Burundi will maintain a neutral stance on the Russia-Ukraine conflict, the government said Tuesday, even as it hosted Moscow’s top diplomat Sergey Lavrov.
Russia invaded Ukraine in February last year. And while some nations have condemned the invasion, others like Burundi say they won’t be taking sides. Instead, Gitega said it will back peaceful means of resolving the conflict.
“Burundi decided to be on the side of the solution and not on the side of problems…Burundi, like any other country, is sovereign, and we choose partners for the interest of our people,” Foreign Affairs Minister Albert Shingiro said after a closed-door meeting with Mr Lavrov in the commercial capital Bujumbura.
“Burundi advises parties in conflict to embrace dialogue as soon as possible …as the President (Evariste Ndayishimiye), who is the diplomat-in-chief of this country, has opted as the path of our foreign policy. All countries all over the world are our friends,” said Mr Shingiro.
The visit by Mr Lavrov is the first of a top official from Russia to the country in 60 years. But it comes against the backdrop of continued campaigns by Russia to retain friends and allies in Africa. Isolated in the West for the Ukrainian invasion, Moscow has invested in a diplomatic charm offensive elsewhere, especially in Africa and Asia.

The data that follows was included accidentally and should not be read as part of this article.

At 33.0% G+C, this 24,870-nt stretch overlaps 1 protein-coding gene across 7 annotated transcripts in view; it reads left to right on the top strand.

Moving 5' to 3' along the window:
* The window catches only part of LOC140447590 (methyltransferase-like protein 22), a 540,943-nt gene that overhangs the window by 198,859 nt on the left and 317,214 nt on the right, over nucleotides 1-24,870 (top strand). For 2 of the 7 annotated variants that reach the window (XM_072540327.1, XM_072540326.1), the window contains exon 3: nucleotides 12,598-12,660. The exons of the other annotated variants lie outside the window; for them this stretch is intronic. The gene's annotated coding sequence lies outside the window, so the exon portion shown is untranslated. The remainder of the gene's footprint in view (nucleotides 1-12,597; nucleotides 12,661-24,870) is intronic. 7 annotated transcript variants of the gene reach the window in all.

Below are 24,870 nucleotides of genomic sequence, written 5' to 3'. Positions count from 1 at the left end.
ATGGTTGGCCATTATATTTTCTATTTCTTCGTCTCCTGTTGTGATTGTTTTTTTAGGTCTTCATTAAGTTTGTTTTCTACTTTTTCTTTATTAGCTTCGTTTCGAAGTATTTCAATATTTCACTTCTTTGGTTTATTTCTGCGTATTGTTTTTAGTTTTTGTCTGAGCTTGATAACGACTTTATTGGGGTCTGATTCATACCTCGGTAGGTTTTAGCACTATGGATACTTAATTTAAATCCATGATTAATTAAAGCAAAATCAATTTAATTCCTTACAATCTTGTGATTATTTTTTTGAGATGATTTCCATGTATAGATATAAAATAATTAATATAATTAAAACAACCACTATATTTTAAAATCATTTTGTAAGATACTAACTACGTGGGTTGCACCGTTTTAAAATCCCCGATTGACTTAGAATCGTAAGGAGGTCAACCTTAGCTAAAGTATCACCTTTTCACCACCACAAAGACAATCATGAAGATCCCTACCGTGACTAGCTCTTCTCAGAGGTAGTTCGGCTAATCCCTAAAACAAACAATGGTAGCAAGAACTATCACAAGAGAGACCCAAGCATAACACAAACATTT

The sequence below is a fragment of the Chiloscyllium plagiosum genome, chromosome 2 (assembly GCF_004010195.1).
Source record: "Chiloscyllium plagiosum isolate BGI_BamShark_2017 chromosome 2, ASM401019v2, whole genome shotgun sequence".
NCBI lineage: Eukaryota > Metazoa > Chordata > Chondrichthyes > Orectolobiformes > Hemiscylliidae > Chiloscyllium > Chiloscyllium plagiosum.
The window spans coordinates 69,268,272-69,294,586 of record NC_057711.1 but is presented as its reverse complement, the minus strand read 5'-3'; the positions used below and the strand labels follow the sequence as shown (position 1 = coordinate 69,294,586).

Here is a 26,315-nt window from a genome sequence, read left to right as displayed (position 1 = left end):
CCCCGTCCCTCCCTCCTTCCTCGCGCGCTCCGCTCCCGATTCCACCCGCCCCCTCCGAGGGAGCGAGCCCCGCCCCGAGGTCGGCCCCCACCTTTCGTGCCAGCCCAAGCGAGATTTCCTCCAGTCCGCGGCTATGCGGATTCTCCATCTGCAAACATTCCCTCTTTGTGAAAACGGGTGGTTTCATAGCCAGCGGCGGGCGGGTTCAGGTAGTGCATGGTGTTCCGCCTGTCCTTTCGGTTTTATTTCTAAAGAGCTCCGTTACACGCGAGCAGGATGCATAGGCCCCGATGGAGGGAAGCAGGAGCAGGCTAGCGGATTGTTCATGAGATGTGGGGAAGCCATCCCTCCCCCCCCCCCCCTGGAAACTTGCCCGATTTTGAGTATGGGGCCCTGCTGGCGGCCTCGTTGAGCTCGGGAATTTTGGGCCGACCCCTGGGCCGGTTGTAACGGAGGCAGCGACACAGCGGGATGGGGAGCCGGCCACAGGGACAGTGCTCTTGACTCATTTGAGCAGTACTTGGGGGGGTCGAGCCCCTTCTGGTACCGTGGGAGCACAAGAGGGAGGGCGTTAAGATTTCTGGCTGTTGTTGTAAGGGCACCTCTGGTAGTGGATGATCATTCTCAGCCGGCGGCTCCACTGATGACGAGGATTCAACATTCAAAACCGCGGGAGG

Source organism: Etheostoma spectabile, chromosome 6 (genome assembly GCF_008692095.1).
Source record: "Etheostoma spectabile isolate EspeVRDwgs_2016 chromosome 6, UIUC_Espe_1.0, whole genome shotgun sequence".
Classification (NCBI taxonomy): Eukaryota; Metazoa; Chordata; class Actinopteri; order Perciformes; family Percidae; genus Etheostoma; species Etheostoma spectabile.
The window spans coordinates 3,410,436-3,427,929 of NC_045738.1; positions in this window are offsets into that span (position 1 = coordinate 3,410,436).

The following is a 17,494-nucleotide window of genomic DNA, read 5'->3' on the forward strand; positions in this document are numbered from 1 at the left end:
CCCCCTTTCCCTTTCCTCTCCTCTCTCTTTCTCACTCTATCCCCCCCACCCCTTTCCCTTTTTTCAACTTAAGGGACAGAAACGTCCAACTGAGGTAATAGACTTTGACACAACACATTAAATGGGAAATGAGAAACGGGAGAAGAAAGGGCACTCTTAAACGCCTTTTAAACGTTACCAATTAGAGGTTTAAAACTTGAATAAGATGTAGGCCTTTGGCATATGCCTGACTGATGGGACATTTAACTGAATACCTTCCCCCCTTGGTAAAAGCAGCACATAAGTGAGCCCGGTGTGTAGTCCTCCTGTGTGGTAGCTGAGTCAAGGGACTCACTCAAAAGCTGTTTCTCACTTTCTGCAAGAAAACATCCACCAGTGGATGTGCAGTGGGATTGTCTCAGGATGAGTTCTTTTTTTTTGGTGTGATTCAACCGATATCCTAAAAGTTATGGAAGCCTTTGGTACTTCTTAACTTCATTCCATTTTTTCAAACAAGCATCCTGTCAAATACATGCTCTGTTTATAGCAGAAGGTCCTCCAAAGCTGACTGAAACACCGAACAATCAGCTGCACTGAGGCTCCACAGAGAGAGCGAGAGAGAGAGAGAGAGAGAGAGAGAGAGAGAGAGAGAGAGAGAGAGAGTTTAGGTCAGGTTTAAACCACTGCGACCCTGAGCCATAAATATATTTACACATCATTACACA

In Africa, Lavrov has visited four times since the war began. And a majority of African countries have refused to condemn or even vote against Moscow in the UN General Assembly and the UN Security Council meetings.
“We highly appreciate the neutral and responsible position of Burundi and especially the fact that Burundi understands the root causes of this conflict. As far as the causes are concerned, the causes are as follows: The West uses Ukraine to make threats against Russia,” said Lavrov at the joint press briefing.
“The West steps on people’s rights, especially those at the border with Russia and those that have embraced Russian culture.”
Mr Lavrov and President Ndayishimiye also held a closed-door meeting in Bujumbura.
On Monday, the top Russian diplomat made an impromptu visit to Nairobi, Kenya, where he met separately with President William Ruto, the Speaker of the National Assembly Moses Wetang’ula and Foreign Minister Alfred Mutua.
His visit came hot on the heels of Ukrainian Foreign Minister Dmytro Kuleba Africa trip, presenting his country’s ten-point agenda for peace.
The plan includes global food security, radiation and nuclear safety, energy security and the release of all prisoners and deportees.
Lavrov is expected to fly to South Africa for a ministerial meeting of members of the BRICS bloc - Brazil, Russia, India, China and South Africa - slated for June 1 and 2.